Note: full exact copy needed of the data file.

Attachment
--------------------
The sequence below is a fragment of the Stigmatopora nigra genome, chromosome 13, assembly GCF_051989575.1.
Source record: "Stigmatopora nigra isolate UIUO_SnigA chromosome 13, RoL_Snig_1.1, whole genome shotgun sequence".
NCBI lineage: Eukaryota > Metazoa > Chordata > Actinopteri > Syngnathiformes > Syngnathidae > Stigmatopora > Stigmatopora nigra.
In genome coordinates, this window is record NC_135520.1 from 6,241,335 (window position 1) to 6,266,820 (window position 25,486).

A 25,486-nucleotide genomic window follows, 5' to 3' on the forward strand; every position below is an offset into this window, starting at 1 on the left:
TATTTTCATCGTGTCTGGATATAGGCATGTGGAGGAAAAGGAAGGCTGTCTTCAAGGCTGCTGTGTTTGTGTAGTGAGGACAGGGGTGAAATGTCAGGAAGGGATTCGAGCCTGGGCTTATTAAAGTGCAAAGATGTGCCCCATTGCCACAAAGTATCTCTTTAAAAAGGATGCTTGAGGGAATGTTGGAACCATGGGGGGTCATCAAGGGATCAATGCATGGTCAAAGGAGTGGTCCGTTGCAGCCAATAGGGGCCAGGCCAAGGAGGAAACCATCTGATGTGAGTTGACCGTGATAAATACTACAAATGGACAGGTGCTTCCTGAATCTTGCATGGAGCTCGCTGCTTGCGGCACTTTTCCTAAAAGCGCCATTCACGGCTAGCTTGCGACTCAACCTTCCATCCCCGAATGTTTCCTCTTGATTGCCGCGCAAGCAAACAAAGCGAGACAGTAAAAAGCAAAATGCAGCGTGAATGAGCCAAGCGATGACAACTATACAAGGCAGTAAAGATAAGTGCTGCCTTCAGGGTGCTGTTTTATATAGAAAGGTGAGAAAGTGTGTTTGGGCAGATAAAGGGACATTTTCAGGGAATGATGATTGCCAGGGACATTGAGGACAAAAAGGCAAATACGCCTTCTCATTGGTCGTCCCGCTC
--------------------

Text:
The sequence below is a fragment of the Stigmatopora nigra genome, chromosome 13, assembly GCF_051989575.1.
Source record: "Stigmatopora nigra isolate UIUO_SnigA chromosome 13, RoL_Snig_1.1, whole genome shotgun sequence".
NCBI lineage: Eukaryota > Metazoa > Chordata > Actinopteri > Syngnathiformes > Syngnathidae > Stigmatopora > Stigmatopora nigra.
In genome coordinates, this window is record NC_135520.1 from 6,241,335 (window position 1) to 6,266,820 (window position 25,486).

A 25,486-nucleotide genomic window follows, 5' to 3' on the forward strand; every position below is an offset into this window, starting at 1 on the left:
TATTTTCATCGTGTCTGGATATAGGCATGTGGAGGAAAAGGAAGGCTGTCTTCAAGGCTGCTGTGTTTGTGTAGTGAGGACAGGGGTGAAATGTCAGGAAGGGATTCGAGCCTGGGCTTATTAAAGTGCAAAGATGTGCCCCATTGCCACAAAGTATCTCTTTAAAAAGGATGCTTGAGGGAATGTTGGAACCATGGGGGGTCATCAAGGGATCAATGCATGGTCAAAGGAGTGGTCCGTTGCAGCCAATAGGGGCCAGGCCAAGGAGGAAACCATCTGATGTGAGTTGACCGTGATAAATACTACAAATGGACAGGTGCTTCCTGAATCTTGCATGGAGCTCGCTGCTTGCGGCACTTTTCCTAAAAGCGCCATTCACGGCTAGCTTGCGACTCAACCTTCCATCCCCGAATGTTTCCTCTTGATTGCCGCGCAAGCAAACAAAGCGAGACAGTAAAAAGCAAAATGCAGCGTGAATGAGCCAAGCGATGACAACTATACAAGGCAGTAAAGATAAGTGCTGCCTTCAGGGTGCTGTTTTATATAGAAAGGTGAGAAAGTGTGTTTGGGCAGATAAAGGGACATTTTCAGGGAATGATGATTGCCAGGGACATTGAGGACAAAAAGGCAAATACGCCTTCTCATTGGTCGTCCCGCTC